I was obsessed with the Oregon Trail when I was younger! Check out this video from the Smithsonian!
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Tuesday, May 31, 2016
Monday, May 30, 2016
Sunday, May 29, 2016
Today is John F. Kennedy, the USA's 35th President's birthday. Below is a short bio of his life.
Check out Eliza Knight's New and Upcoming Releases!
Check out Eliza Knight's New and Upcoming Releases!
Taken by the Highlander (in the Captured by a Celtic Warrior Anthology)
Tuesday, May 24, 2016
Greetings! I’m Tara Kingston, historical romance author and lover of all things Victorian. I’m fascinated by history through the ages, especially the bold, brilliant women who helped shape our world, and I’m delighted to be a monthly contributor to History Undressed. I’ll be sharing facts about daring women through history—some famous, some not so well-known, but all remarkable with their own unique contributions.
Today’s post takes a look at several female spies of the Civil War era. Driven by fierce loyalty, women on both sides of the conflict faced incredible risks to gather intelligence that help defeat the enemy. This month, the focus is on some of brave women who spied for the Union.
Elizabeth Van Lew ~ The true story of the Richmond, Virginia matron known as Crazy Bet was the inspiration for the cagy spymaster in Pistols, Parasols & Passionate Little Lies, the second book in my Secrets & Spies series. Abolitionist Elizabeth Van Lew capitalized on her eccentric personality while she operated a spy ring out of her Richmond home. While making visits to provide aid and food to Union prisoners at Libby Prison, she was able to funnel information to the inmates and aided those who managed to escape.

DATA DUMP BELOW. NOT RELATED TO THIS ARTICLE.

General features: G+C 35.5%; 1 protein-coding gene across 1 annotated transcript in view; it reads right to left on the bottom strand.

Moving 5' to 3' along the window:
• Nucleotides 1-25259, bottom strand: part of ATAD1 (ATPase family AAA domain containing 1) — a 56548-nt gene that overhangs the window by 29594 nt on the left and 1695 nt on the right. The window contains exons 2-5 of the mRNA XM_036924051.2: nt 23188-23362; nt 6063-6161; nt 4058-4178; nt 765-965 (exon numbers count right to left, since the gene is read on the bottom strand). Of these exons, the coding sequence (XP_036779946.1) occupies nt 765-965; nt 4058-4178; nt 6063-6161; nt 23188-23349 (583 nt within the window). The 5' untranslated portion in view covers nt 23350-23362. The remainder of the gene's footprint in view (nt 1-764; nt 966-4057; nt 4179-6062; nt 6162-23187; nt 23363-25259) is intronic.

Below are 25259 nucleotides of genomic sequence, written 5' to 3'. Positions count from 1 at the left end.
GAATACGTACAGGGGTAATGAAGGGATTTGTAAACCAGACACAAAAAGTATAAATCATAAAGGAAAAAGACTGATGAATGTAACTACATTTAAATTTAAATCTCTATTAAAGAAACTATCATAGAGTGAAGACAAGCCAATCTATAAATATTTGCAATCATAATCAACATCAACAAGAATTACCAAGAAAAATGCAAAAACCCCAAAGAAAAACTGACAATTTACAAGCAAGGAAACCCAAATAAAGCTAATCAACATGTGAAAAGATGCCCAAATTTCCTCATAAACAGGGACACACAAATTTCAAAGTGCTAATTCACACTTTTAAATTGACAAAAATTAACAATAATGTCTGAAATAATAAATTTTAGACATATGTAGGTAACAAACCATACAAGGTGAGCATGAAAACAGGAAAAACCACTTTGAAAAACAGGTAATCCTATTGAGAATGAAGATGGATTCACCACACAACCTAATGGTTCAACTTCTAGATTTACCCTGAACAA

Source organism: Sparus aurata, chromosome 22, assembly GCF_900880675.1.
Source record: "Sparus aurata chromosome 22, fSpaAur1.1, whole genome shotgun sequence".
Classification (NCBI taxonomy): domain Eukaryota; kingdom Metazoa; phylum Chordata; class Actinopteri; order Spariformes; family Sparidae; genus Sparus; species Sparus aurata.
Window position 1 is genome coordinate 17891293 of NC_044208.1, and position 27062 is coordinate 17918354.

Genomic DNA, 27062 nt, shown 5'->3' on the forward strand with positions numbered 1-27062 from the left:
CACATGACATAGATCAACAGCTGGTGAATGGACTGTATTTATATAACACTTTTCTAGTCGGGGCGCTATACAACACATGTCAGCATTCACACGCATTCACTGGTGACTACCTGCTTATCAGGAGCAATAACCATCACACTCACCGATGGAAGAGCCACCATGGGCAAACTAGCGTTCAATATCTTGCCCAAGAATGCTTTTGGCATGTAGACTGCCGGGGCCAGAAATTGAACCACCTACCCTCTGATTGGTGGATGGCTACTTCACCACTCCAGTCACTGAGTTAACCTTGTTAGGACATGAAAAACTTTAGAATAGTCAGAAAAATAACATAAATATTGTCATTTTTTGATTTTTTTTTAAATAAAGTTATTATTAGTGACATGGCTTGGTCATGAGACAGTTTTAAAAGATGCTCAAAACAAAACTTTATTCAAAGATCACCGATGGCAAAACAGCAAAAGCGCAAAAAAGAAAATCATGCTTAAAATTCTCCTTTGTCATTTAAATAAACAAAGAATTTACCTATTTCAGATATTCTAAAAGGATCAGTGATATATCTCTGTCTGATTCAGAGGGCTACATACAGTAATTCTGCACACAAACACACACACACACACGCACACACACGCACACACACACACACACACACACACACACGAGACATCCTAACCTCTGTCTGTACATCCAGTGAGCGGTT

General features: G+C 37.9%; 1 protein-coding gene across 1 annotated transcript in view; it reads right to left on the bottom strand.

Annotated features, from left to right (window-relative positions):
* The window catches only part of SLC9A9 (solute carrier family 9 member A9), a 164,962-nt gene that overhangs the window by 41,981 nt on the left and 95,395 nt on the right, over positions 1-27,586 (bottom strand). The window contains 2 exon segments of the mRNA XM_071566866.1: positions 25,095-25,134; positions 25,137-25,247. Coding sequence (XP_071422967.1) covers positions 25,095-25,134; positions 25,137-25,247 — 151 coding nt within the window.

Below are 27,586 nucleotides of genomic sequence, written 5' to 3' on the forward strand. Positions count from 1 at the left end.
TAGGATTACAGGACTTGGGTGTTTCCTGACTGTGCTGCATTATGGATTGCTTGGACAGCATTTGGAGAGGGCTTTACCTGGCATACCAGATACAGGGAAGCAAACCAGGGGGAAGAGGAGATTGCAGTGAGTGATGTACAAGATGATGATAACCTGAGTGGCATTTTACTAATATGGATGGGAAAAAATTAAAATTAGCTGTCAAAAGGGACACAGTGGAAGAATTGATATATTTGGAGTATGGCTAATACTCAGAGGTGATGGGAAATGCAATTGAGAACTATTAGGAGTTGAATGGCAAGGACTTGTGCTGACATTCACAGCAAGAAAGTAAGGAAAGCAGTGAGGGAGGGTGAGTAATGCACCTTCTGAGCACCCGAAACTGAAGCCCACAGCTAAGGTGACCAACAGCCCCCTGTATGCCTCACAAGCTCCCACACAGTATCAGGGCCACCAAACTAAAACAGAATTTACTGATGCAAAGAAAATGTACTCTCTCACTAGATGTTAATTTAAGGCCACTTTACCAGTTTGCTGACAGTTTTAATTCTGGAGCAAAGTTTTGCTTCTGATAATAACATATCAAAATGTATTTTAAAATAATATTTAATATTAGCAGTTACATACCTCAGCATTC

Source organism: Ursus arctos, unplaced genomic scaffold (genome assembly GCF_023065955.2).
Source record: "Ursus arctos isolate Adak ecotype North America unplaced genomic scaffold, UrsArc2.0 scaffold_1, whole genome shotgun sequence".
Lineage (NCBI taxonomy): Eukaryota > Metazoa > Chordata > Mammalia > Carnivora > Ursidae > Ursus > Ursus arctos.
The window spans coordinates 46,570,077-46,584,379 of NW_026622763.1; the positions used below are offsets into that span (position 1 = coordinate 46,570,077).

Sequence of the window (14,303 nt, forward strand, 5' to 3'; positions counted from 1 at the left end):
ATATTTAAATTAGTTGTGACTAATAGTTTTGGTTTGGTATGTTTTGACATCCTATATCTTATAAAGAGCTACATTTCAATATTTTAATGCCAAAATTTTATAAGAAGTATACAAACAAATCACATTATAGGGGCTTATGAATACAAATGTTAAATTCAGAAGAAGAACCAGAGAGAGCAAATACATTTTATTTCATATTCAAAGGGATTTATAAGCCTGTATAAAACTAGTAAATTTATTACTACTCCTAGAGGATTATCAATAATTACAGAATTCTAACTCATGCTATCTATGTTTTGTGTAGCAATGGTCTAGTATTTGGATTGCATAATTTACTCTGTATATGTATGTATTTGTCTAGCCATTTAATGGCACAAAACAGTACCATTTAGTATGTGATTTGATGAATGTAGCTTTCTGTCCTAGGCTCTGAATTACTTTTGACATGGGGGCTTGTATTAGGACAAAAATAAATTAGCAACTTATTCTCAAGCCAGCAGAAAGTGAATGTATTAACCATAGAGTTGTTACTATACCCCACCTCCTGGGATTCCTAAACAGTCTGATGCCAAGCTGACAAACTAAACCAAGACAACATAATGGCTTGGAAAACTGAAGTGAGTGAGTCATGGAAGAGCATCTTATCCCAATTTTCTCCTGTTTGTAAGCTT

Pauline Cushman ~ Actress Pauline Cushman served as a Union spy behind enemy lines, using her charm and acting skills to gain access to intelligence. Caught with Confederate battle plans, she was tried and sentenced to hang, but narrowly escaped execution. After her rescue by Union forces, she was honored by President Lincoln and awarded the rank of Brevet-Major by General James Garfield.
Harriet Tubman ~ The renowned Underground Railroad conductor served as a spy behind the Confederate line during the Civil War, establishing a spy network of former slaves. In 1863, she became the first American woman to lead a military expedition when she led a raid to free hundreds of slaves from rice plantations along the Combahee River in South Carolina.
Sarah Emma Edmonds ~ Disguised as a man, Sarah Edmonds (under the alias Frank Thompson) enlisted in the 2nd Michigan Infantry as a male field nurse. She later is said to have served as a spy, infiltrating the Confederate Army behind enemy lines using a variety of disguises, including the persona of an Irish peddler named Bridget O’Shea and dyeing her skin with silver nitrate to affect the persona of a black man named Cuff.